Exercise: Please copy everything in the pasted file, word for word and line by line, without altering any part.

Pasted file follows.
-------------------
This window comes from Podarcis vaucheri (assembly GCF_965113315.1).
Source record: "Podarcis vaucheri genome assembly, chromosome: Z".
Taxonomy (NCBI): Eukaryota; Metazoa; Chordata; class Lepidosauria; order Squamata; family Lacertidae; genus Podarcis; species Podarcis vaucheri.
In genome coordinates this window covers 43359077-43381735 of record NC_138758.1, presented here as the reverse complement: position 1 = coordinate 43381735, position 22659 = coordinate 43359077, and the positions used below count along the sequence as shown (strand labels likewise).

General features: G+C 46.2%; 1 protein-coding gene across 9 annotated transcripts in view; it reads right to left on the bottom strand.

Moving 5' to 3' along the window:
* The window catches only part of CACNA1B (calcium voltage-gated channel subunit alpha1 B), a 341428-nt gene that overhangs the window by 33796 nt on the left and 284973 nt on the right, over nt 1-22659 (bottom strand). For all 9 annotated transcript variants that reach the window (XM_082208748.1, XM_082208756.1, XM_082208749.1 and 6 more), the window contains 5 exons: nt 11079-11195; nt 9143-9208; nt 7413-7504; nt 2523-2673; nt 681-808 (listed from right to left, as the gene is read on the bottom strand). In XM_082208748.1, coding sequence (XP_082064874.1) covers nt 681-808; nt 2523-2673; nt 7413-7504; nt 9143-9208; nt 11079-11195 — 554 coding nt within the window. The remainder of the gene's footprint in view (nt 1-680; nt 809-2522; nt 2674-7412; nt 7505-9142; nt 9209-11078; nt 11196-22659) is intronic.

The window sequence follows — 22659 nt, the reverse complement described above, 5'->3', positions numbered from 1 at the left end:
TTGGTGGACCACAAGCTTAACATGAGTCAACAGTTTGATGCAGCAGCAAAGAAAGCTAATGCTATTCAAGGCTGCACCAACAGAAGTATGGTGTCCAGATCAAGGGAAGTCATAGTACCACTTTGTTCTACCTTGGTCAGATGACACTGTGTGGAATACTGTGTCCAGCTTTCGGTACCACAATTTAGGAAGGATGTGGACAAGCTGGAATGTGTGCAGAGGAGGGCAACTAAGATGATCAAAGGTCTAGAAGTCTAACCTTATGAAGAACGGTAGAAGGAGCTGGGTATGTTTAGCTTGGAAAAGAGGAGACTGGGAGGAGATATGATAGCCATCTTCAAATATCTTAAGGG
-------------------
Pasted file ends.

This window comes from Podarcis vaucheri (assembly GCF_965113315.1).
Source record: "Podarcis vaucheri genome assembly, chromosome: Z".
Taxonomy (NCBI): Eukaryota; Metazoa; Chordata; class Lepidosauria; order Squamata; family Lacertidae; genus Podarcis; species Podarcis vaucheri.
In genome coordinates this window covers 43359077-43381735 of record NC_138758.1, presented here as the reverse complement: position 1 = coordinate 43381735, position 22659 = coordinate 43359077, and the positions used below count along the sequence as shown (strand labels likewise).

General features: G+C 46.2%; 1 protein-coding gene across 9 annotated transcripts in view; it reads right to left on the bottom strand.

Moving 5' to 3' along the window:
* The window catches only part of CACNA1B (calcium voltage-gated channel subunit alpha1 B), a 341428-nt gene that overhangs the window by 33796 nt on the left and 284973 nt on the right, over nt 1-22659 (bottom strand). For all 9 annotated transcript variants that reach the window (XM_082208748.1, XM_082208756.1, XM_082208749.1 and 6 more), the window contains 5 exons: nt 11079-11195; nt 9143-9208; nt 7413-7504; nt 2523-2673; nt 681-808 (listed from right to left, as the gene is read on the bottom strand). In XM_082208748.1, coding sequence (XP_082064874.1) covers nt 681-808; nt 2523-2673; nt 7413-7504; nt 9143-9208; nt 11079-11195 — 554 coding nt within the window. The remainder of the gene's footprint in view (nt 1-680; nt 809-2522; nt 2674-7412; nt 7505-9142; nt 9209-11078; nt 11196-22659) is intronic.

The window sequence follows — 22659 nt, the reverse complement described above, 5'->3', positions numbered from 1 at the left end:
TTGGTGGACCACAAGCTTAACATGAGTCAACAGTTTGATGCAGCAGCAAAGAAAGCTAATGCTATTCAAGGCTGCACCAACAGAAGTATGGTGTCCAGATCAAGGGAAGTCATAGTACCACTTTGTTCTACCTTGGTCAGATGACACTGTGTGGAATACTGTGTCCAGCTTTCGGTACCACAATTTAGGAAGGATGTGGACAAGCTGGAATGTGTGCAGAGGAGGGCAACTAAGATGATCAAAGGTCTAGAAGTCTAACCTTATGAAGAACGGTAGAAGGAGCTGGGTATGTTTAGCTTGGAAAAGAGGAGACTGGGAGGAGATATGATAGCCATCTTCAAATATCTTAAGGG